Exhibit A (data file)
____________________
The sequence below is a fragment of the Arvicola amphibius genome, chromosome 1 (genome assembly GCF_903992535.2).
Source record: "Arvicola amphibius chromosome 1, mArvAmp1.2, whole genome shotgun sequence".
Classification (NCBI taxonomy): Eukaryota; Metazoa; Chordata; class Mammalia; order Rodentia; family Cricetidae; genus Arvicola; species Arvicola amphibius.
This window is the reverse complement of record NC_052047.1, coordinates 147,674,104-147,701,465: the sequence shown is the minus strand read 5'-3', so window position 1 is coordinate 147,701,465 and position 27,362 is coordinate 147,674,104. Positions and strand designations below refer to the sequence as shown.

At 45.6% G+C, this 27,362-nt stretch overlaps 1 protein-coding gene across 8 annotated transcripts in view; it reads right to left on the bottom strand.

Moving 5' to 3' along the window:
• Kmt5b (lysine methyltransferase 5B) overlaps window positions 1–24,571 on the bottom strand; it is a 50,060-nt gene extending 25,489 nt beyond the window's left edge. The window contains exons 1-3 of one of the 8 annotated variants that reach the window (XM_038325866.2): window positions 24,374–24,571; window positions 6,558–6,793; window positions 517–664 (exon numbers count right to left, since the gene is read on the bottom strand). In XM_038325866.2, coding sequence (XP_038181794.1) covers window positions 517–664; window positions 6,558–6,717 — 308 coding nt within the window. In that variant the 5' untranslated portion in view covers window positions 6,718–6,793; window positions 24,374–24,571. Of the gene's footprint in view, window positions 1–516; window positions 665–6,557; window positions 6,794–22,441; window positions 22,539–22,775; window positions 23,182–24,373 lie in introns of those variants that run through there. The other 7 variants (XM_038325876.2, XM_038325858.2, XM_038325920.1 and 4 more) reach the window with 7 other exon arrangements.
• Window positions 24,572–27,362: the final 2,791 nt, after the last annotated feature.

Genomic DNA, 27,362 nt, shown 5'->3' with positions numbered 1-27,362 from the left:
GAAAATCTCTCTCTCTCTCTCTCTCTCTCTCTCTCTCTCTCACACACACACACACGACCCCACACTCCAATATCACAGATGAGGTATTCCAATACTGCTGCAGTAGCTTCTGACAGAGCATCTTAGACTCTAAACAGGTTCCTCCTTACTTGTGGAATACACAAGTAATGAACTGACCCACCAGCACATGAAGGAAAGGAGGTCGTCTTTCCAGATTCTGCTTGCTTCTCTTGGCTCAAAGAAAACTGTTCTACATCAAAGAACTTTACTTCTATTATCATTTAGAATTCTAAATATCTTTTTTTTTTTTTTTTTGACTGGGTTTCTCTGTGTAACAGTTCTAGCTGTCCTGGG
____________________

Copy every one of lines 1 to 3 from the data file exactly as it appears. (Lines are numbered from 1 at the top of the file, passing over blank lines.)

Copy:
The sequence below is a fragment of the Arvicola amphibius genome, chromosome 1 (genome assembly GCF_903992535.2).
Source record: "Arvicola amphibius chromosome 1, mArvAmp1.2, whole genome shotgun sequence".
Classification (NCBI taxonomy): Eukaryota; Metazoa; Chordata; class Mammalia; order Rodentia; family Cricetidae; genus Arvicola; species Arvicola amphibius.